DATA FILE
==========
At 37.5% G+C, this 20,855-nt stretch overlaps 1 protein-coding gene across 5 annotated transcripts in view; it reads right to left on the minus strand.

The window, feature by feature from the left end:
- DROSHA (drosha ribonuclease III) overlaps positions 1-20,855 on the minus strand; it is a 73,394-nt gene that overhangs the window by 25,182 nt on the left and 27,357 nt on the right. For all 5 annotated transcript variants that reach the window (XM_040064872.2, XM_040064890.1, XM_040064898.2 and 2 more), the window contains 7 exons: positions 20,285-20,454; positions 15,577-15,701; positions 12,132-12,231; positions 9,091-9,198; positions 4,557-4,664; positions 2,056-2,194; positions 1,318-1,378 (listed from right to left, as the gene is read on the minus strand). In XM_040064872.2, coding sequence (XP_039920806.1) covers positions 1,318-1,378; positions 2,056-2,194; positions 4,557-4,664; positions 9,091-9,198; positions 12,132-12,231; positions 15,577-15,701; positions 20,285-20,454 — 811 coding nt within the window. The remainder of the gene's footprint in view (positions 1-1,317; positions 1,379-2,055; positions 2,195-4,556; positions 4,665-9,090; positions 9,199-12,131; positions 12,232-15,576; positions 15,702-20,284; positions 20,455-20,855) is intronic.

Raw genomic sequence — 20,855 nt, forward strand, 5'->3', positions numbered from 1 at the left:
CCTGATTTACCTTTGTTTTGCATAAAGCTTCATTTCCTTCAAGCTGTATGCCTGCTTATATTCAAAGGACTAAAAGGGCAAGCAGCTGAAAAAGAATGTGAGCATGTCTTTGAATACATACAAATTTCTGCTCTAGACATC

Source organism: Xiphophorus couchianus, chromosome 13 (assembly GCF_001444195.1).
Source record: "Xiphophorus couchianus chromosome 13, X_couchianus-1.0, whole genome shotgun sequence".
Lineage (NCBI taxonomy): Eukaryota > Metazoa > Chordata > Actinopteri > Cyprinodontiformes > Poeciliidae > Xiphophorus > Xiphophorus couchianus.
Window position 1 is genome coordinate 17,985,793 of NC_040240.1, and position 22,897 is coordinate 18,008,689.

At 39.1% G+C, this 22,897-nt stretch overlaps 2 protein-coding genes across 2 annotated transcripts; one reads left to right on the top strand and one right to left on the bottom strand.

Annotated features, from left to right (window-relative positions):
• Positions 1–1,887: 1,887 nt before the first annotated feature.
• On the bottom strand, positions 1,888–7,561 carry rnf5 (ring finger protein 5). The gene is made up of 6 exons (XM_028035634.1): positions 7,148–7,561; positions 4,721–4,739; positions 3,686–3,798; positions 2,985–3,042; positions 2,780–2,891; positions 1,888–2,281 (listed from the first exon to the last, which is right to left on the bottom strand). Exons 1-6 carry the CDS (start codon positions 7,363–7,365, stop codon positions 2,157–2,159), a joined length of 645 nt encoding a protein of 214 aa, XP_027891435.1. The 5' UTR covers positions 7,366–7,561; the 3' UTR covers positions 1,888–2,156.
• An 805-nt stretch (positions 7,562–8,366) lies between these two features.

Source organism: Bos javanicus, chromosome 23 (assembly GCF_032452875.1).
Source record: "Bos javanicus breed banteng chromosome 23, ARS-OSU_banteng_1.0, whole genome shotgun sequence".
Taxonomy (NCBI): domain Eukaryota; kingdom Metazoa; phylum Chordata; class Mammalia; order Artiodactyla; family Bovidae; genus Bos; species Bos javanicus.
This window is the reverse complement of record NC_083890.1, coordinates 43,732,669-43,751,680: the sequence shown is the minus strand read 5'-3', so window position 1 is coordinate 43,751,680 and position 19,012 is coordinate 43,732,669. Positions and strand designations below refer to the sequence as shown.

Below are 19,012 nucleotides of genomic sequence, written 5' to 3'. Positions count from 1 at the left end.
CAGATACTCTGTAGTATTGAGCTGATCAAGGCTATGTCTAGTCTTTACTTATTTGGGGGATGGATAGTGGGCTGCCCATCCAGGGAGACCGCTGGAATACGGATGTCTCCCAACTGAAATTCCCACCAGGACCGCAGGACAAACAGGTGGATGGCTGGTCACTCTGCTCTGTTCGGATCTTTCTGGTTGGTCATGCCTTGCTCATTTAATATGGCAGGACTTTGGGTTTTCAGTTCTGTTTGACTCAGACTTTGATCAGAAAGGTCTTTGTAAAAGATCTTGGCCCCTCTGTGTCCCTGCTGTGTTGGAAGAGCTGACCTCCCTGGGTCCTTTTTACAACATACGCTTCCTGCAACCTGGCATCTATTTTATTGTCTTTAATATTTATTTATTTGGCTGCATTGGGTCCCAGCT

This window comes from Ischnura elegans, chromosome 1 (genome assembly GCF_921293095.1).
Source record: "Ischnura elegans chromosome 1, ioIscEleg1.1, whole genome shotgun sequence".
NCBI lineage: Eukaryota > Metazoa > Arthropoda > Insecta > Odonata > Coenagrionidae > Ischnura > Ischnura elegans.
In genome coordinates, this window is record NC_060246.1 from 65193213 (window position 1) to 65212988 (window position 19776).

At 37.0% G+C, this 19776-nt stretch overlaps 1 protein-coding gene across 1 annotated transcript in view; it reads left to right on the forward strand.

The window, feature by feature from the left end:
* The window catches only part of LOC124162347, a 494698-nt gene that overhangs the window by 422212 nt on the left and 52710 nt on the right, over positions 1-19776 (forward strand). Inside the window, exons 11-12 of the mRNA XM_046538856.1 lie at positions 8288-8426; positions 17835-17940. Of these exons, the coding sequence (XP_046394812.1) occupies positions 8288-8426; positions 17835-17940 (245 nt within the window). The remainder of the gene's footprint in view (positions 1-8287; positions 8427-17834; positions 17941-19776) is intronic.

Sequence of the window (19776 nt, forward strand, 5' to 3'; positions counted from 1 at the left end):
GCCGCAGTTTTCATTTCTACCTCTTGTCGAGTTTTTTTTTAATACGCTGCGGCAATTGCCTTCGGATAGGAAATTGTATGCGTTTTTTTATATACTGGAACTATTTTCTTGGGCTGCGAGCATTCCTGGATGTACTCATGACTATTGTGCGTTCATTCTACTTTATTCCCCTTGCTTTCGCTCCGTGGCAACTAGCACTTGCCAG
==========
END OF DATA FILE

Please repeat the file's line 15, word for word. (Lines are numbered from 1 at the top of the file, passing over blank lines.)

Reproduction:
Source organism: Bos javanicus, chromosome 23 (assembly GCF_032452875.1).